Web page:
For a country so famously unwilling to pay for commercial software, China’s resistance to adopting free open source software (FOSS) seems mystifying. Low upfront cost, a rapid upgrade cycle, and transparent code that can be easily audited – where’s the downside for a developing nation that aspires to technology stardom on a budget?
Yet China remains one of the world’s largest holdouts for closed, proprietary software. To the current generation of manufacturing-minded Chinese managers, profits come from direct product sales, and software is a product made of code. Service-based arguments for open source are misunderstood and distrusted, trapping China’s software companies in a cycle of near-instant obsolescence. They will have a hard time breaking out.
Piracy is the obvious part of the explanation for FOSS’s lack of traction: Open-source software can actually prove more expensive than pirated proprietary alternatives.
"I have seen versions of Linux that sell for more than pirated Windows because there are more physical disks in the package," said J. Aaron Farr, a software architect who sits on the board of directors for the Apache Foundation, which oversees development of a suite of FOSS projects. There’s also an additional training cost: China’s technology education system is still overwhelmingly focused on Microsoft (MSFT.NASDAQ) products.
Everybody loses under this model. Commercial software companies get ripped off and open source business models fail to attract users. When it comes to design, the Chinese software industry continues to pay programmers to reinvent freely available wheels instead of investing in innovation.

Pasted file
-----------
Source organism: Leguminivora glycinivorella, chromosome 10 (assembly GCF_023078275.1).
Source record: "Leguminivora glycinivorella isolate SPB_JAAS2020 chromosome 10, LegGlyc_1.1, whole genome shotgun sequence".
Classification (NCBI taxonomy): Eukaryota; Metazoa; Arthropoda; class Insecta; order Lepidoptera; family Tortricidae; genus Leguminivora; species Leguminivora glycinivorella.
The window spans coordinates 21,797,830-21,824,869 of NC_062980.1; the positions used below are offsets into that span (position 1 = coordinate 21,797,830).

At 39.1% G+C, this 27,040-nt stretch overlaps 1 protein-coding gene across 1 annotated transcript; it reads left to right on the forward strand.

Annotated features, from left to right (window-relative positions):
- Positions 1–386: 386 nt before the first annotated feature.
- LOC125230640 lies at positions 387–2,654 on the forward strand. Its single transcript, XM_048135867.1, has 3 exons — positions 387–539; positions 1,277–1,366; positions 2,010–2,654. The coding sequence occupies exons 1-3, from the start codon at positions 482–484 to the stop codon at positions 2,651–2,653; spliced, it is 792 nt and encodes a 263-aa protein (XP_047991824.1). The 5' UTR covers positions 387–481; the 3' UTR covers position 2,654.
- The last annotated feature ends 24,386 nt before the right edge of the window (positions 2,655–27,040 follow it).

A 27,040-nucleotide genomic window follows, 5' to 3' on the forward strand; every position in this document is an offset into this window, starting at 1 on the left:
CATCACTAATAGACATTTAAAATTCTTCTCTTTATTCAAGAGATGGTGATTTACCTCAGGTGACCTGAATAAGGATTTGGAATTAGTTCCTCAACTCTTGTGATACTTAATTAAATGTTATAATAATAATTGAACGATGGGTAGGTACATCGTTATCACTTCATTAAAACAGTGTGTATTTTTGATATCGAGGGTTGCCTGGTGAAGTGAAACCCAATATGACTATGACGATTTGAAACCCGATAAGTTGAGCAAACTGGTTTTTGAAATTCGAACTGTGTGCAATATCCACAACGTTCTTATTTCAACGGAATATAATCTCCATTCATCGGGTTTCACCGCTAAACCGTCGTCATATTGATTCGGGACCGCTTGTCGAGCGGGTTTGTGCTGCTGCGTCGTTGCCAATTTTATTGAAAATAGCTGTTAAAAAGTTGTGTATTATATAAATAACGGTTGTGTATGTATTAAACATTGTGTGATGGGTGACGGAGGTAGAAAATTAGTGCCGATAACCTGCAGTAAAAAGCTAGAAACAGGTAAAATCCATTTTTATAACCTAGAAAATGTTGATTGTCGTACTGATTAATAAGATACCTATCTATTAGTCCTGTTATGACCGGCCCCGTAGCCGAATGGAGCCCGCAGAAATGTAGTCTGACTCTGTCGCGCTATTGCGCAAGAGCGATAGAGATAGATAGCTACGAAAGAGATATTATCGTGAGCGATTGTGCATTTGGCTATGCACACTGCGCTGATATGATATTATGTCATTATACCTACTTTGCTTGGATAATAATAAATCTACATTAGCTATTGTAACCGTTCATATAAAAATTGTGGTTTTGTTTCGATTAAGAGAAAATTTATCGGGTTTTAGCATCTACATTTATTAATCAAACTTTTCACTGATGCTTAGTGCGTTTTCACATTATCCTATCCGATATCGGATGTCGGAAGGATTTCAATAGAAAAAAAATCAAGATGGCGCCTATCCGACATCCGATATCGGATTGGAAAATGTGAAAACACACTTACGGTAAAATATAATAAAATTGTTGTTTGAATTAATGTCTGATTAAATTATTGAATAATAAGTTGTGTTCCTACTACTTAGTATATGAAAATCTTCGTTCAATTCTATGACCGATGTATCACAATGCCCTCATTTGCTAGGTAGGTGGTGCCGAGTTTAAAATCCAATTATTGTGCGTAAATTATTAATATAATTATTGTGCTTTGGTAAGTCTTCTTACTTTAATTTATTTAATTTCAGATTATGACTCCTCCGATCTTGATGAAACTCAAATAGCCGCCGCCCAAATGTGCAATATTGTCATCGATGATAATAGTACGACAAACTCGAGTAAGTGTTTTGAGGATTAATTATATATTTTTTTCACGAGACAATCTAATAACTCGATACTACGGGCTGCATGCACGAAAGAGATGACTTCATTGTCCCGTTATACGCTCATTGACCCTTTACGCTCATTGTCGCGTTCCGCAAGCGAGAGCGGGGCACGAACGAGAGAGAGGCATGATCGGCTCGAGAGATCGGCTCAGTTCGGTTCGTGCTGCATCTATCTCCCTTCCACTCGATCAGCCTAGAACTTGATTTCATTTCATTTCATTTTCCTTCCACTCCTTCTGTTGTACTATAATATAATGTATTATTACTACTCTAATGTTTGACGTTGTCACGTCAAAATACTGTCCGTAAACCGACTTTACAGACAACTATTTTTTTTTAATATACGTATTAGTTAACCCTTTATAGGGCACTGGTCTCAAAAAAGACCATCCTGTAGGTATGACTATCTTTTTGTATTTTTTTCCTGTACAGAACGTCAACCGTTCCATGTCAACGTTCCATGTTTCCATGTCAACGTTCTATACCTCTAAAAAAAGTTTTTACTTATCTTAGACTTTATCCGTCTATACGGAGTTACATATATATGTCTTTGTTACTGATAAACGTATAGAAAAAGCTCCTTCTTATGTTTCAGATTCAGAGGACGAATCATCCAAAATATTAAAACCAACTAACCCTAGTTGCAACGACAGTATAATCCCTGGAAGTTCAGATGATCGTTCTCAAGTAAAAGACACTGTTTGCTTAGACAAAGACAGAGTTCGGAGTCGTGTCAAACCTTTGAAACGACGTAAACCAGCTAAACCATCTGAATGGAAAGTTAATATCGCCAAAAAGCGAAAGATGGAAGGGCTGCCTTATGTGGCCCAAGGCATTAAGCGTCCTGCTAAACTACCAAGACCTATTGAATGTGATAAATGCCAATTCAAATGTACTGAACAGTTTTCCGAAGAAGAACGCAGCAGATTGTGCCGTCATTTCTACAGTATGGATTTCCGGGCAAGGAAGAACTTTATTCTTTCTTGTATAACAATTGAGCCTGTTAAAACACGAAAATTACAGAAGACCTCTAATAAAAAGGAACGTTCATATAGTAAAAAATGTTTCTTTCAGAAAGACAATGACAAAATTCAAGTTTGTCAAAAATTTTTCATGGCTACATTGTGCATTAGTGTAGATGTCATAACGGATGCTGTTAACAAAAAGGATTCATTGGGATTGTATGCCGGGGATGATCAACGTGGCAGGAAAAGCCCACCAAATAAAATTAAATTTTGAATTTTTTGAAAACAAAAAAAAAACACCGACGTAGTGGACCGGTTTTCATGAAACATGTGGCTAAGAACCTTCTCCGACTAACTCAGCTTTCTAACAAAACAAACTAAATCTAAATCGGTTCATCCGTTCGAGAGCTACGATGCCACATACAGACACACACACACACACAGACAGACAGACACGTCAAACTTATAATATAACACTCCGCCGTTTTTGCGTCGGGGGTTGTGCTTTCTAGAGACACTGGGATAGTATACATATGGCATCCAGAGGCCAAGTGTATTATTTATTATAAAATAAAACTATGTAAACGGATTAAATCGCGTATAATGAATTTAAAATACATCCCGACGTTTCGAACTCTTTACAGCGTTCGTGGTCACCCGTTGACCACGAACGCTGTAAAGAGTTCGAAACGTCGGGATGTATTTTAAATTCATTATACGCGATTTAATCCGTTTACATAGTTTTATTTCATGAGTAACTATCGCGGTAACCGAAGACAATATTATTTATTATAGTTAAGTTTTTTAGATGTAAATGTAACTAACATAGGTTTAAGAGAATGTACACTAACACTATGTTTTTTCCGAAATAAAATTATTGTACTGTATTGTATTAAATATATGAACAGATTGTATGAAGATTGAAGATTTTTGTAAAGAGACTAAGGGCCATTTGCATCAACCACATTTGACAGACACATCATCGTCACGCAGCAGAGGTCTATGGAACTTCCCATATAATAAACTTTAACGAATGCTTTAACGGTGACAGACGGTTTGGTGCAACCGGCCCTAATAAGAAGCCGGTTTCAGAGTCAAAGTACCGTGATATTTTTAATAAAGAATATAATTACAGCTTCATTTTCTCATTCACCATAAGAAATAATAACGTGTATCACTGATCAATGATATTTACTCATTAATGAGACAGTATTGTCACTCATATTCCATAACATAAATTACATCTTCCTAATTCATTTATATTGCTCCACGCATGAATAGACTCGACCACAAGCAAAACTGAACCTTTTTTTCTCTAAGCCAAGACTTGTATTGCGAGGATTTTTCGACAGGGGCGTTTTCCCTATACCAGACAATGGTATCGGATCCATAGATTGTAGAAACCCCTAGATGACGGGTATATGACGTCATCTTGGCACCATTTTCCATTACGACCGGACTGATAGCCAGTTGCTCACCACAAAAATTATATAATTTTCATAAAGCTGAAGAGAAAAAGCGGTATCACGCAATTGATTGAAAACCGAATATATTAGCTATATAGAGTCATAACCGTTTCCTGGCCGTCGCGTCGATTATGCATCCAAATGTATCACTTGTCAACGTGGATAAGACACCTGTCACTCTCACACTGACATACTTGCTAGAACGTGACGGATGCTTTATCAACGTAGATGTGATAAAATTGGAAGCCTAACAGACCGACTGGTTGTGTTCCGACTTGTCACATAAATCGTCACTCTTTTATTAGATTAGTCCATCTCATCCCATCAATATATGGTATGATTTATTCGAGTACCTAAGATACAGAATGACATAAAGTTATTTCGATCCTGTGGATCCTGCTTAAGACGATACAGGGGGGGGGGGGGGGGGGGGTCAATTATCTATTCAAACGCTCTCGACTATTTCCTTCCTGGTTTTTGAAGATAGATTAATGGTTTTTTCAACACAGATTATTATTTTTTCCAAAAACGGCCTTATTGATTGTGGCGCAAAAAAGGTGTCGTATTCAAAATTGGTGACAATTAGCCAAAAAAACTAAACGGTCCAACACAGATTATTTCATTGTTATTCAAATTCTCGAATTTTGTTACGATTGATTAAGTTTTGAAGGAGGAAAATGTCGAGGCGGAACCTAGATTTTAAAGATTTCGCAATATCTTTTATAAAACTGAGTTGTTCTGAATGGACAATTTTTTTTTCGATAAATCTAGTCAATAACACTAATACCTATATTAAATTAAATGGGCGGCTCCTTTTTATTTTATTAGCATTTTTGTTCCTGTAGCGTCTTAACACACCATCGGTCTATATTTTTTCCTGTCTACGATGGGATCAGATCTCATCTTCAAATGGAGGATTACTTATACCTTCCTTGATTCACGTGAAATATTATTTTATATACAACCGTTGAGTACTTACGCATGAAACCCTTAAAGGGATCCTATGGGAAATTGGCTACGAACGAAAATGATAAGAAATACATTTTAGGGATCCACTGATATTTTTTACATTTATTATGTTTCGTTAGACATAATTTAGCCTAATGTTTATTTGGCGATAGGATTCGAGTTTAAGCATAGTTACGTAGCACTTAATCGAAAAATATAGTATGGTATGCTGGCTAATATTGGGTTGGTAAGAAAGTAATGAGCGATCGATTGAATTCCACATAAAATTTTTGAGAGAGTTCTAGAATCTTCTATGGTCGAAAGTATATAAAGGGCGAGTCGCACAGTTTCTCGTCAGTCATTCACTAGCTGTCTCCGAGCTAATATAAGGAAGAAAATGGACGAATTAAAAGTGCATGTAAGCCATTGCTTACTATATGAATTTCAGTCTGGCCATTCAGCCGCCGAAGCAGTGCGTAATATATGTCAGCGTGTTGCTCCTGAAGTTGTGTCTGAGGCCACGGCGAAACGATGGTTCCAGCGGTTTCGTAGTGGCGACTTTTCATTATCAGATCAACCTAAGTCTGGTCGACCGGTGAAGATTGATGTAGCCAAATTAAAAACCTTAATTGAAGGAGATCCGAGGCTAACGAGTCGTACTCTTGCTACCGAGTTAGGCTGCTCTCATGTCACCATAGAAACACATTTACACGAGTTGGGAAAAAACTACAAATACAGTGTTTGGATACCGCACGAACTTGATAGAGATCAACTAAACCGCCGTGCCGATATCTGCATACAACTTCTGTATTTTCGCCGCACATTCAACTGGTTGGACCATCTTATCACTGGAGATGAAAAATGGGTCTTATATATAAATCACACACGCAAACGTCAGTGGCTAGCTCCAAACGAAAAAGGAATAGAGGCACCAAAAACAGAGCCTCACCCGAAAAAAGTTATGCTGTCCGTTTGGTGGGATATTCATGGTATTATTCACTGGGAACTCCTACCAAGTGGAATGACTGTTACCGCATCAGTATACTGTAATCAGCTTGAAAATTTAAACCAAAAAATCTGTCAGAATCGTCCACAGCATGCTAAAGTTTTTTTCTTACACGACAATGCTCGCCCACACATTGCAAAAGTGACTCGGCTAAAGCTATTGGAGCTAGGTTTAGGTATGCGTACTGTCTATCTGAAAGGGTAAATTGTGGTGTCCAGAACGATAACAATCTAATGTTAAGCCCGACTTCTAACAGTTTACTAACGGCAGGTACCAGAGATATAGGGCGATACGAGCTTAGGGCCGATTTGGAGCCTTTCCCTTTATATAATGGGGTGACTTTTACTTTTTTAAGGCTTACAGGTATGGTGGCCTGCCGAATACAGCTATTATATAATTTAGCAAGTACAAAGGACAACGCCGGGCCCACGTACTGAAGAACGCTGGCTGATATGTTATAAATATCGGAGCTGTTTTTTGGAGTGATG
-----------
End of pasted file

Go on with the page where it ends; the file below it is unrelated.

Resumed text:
"Chinese managers tend to start every software project from the ground up," said Philip Yue, CEO of open-source web design firm Suzhou Wanghu Networks (SWN). "In the end they usually produce something very horrible."
This is not to say that Chinese firms completely reject FOSS, but by the time it’s deployed it’s usually neither free nor open. Jon Phillips, community director of open-source microblogging site Status.net, pointed out that Chinese programmers have already created hacked, closed-code versions of Google’s (GOOG.NASDAQ) Android operating system.
Therefore even though Beijing wants to wean the country off foreign commercial software, and knows open source is the fastest way to do it, progress has been slow. Chinese end users did not salute Red Flag, the state-endorsed version of the Linux operating system. The same went for FOSS projects launched by Alipay (held by the Alibaba Group, 1688.HK) and Tencent (0700.HK), which were quickly abandoned. Instead, government policy has inadvertently encouraged Chinese companies to rip off foreign software, slap their label on the box, and ask government agencies for subsidies for "domestic innovation."